Repeated labels on different pages

I have been looking at the pullout map pages (f86v on Beinecke) and have found a couple of items that not only seem to confirm it is a map, but also links to other “maps” elsewhere in the MS, specifically on f57v.

I posted sometime back my theory that f57v (here) shows the faces of the four secondary compass points (ordinal points) in wind form (south east, south west, north east, north west). You can read that post here.

According to my theory, the four words show (south east, south west, north east, north west). There are four words branching out from the centre equidistant between each figure – this would correspond to North, South, East & West, or similar words such as borealis, septentrionalis, or any of the dozens of ways of indicating the different points of the compass. Let us leave the interpretation of the words for now. Below, I reference the Voynich words by the above ordinal points. The exact ordinal pointing doesn’t matter, only that they indicate directions on a compass.

Now look at f86v, bottom left corner (here)

There is a line of text, a circle surrounded by words, followed by some more text. Very small.

These words are essentially the same on both pages, as we would expect if they were cardinal or ordinal points on a compass!

f57/v - who are these old coots?
f57/v -note the four words leading out from the centre
The Rosette "compass" from bottom right
The Rosette “compass” from bottom right

Before continuing, I suggest you print off the referenced parts of both pages and compare them side by side, it will be much easier to see what I’m going on about.

Let us assume that the circle is a compass – medieval compasses were often triangular magnetic pointers floating in liquid, so the open triangle would just represent the direction the pointer is pointing.

The right hand word (roughly oMcoX9) is repeated verbatim on both pages. This corresponds to south-west.

Image colours manipulated for easier comparision
Image colours manipulated for easier comparision (f57v above)

The word on the left is very similar to f57v (next to the open hand person). f86v reads o[gallows]aPeo[gallows]erdg. F57v reads o[gallows]eaPo[gallows]erp. The two words vary in one “vowel” shifting the side of the middle P (scribal error?) and a final g (or 9) on the end of one of the words. This is north-west.


The top word (running along the circle) is essentially the same as south-east, with an additional character at the beginning and two spaces inserted, probably to make it run flush with the curvature of the circle. This is South-East.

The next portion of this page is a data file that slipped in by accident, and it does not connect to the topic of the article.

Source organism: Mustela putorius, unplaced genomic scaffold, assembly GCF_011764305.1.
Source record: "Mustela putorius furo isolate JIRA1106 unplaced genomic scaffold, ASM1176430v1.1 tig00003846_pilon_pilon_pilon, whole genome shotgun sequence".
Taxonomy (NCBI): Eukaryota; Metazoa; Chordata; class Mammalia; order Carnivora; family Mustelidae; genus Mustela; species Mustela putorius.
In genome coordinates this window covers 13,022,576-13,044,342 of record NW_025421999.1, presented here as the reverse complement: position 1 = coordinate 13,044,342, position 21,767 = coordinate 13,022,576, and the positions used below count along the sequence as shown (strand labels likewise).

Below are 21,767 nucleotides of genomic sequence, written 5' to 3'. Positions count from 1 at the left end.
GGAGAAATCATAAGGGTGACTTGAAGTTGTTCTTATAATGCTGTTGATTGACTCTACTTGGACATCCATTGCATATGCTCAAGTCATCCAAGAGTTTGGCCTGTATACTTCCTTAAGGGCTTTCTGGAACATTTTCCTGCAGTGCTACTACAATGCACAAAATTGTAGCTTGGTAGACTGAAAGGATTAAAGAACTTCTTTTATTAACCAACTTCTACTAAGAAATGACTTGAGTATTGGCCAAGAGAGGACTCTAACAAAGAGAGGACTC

The bottom word is similar to North-East on f57v, missing the gallows and final 9. Could have been a hasty scribble, included only for the sake of completeness, and it didn’t fit – the scripting looks hasty here.

So what we have is a map, with, in the bottom left hand corner, a clear compass referencing pointing in a clear direction, which I assume is north-west, and which I also assume shows the layout of whatever the map depicts..

Two other things I noticed.

– The top left and bottom right show the sun. That would correspond to East and West, the rise and the set of the sun, and again show the orientation of the “city”, if such it is.

– The top right of the pullout (here: shows a clear TO map. A circle divided into three sections in the classic form, with three labels (Asia, Europa, Africa?) I now need to try to find those words repeated elsewhere in the MS!

From this TO map, “Rivers” flow out of Asia and Europe, but not Africa. Dare I suggest we looking at the Bosphorus, the link between Europe and Asia (Turkey)….. Constantinople, the greatest of all cities, as has been suggested elsewhere? Nah, it’s too much of a leap, too soon.

These words are also on f67v in each corner!

f57/v – Could it be a compass reading?

Right, so we’re talking about f57v, the one with four figures in the centre of four concentric rings of text, two figures looking out, two in. The “magic circle”. See on here.

f57/v - who are these old coots?
f57/v – who are these old coots?

Nick Pelling has an excellent analysis here on his site where he wonders if it could be a nocturnal astrolabe, a nighttime astronomy aid.

I´ve slightly modified his theory.

I think it’s a compass sheet, with the four Greek gods of the secondary winds rather than the traditional “north south, east west” orientation. Read More